The Coal Tattoo

Silas House writes the way some folks drew or paint, with a clarity of images that spark emotion and imagination.  His books also call me back to the sultry long days and the moonlighted sky above the mountains of Kentucky, driving behind a lumbering truck filled with black soot, lumps of coal, one after another tumbling  onto the narrow road that took me somewhere or nowhere at all.

All these years later, nearly 20 to be precise, and a lost inventory of journals, I can't recall the name of the towns, or the road map, but I can remember the feelings that were stirred in me as I stepped into a back road store and encountered Kentucky folks sipping pop, and making sounds that resembled a spluttered greeting to my so obvious strangeness.  Later that same week I came into more direct contact with similar folk outside Chattanooga (Tennessee) where I spent a warm day admiring and then buying two hand woven baskets from a roadside vendor.   I stayed a long time, chatting, drinking coffee, then water, as the man sliced the reeds and wrapped them snugly into shape.  One of the baskets was meant for laundry and it served me well until one day it splintered from the weight of wet towels.  The other basket is with me still, a market basket, long, firm, with a fixed but flexible handle that sits comfortably on your wrist.  The man who made these baskets could be Paul, Clay's uncle, the character who makes Clay's quilt.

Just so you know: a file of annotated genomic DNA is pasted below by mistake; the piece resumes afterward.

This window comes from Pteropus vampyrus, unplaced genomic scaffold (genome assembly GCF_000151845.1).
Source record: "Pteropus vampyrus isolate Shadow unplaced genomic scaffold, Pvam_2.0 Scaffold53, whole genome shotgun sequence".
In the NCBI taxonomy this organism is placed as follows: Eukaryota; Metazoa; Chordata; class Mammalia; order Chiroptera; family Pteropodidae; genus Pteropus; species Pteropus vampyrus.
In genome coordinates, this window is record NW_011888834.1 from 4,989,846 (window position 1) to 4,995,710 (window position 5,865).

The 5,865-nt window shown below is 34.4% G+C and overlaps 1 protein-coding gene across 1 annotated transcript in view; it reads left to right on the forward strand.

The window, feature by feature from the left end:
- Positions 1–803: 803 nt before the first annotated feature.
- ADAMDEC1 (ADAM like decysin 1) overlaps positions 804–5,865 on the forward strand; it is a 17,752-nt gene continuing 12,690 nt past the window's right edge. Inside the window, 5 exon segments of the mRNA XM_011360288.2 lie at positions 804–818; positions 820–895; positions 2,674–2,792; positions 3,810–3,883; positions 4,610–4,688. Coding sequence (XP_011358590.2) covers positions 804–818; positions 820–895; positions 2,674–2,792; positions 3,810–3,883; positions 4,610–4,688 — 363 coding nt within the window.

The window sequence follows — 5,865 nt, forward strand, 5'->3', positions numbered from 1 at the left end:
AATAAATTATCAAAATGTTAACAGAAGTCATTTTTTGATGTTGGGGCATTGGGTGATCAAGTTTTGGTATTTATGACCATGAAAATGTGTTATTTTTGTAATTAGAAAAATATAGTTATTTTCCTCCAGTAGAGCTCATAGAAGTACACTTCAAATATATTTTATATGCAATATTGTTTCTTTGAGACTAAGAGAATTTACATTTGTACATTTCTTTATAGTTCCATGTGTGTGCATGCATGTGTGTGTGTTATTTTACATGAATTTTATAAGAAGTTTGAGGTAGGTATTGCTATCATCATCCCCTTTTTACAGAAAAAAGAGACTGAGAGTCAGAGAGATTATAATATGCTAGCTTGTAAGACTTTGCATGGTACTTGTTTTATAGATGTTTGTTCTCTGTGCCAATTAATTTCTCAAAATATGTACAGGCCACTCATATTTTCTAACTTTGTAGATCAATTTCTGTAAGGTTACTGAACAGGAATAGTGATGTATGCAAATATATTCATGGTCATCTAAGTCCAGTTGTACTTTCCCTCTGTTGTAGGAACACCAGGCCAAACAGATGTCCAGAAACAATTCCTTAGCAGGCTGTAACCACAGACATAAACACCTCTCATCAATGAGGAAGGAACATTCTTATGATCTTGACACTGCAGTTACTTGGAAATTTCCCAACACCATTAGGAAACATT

Basket at etsy

The Coal Tattoo is the third in a trilogy, and the second book of Mr. House's I've read this holiday.   His first book, Clay's Quilt, came into my reading hands several years ago, but stuck with me as if I had sat on nettles.  The middle book, A Parchment of Leaves moves back in time just as the Coal Tattoo brings the story full circle revealing relationships in the two succeeding books.

Clay captured me, Vine soothes and then shocks, Serena grows on you, and then you meet Easter as a young woman, and Clay's Momma, Anneth, as a wild teenager.

A most terrific trilogy and one I left in Pittsburgh for my daughter to read.

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